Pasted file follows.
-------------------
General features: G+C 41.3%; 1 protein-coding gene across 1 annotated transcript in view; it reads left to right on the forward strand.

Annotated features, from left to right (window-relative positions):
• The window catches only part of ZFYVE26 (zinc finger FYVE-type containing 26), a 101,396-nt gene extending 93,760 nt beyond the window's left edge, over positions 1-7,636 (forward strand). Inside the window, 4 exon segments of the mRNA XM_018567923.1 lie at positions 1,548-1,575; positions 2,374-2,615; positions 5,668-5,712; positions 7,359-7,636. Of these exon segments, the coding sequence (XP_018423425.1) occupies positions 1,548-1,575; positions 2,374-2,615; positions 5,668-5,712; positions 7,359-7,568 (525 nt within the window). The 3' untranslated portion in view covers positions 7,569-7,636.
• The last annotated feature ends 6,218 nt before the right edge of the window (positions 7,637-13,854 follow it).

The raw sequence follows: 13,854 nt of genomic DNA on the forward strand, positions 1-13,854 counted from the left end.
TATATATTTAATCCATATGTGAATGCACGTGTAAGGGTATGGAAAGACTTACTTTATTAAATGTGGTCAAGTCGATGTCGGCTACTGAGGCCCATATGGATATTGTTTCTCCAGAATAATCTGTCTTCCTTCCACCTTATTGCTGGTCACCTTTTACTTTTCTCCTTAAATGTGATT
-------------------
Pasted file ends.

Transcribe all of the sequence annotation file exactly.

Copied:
General features: G+C 41.3%; 1 protein-coding gene across 1 annotated transcript in view; it reads left to right on the forward strand.

Annotated features, from left to right (window-relative positions):
• The window catches only part of ZFYVE26 (zinc finger FYVE-type containing 26), a 101,396-nt gene extending 93,760 nt beyond the window's left edge, over positions 1-7,636 (forward strand). Inside the window, 4 exon segments of the mRNA XM_018567923.1 lie at positions 1,548-1,575; positions 2,374-2,615; positions 5,668-5,712; positions 7,359-7,636. Of these exon segments, the coding sequence (XP_018423425.1) occupies positions 1,548-1,575; positions 2,374-2,615; positions 5,668-5,712; positions 7,359-7,568 (525 nt within the window). The 3' untranslated portion in view covers positions 7,569-7,636.
• The last annotated feature ends 6,218 nt before the right edge of the window (positions 7,637-13,854 follow it).

The raw sequence follows: 13,854 nt of genomic DNA on the forward strand, positions 1-13,854 counted from the left end.
TATATATTTAATCCATATGTGAATGCACGTGTAAGGGTATGGAAAGACTTACTTTATTAAATGTGGTCAAGTCGATGTCGGCTACTGAGGCCCATATGGATATTGTTTCTCCAGAATAATCTGTCTTCCTTCCACCTTATTGCTGGTCACCTTTTACTTTTCTCCTTAAATGTGATT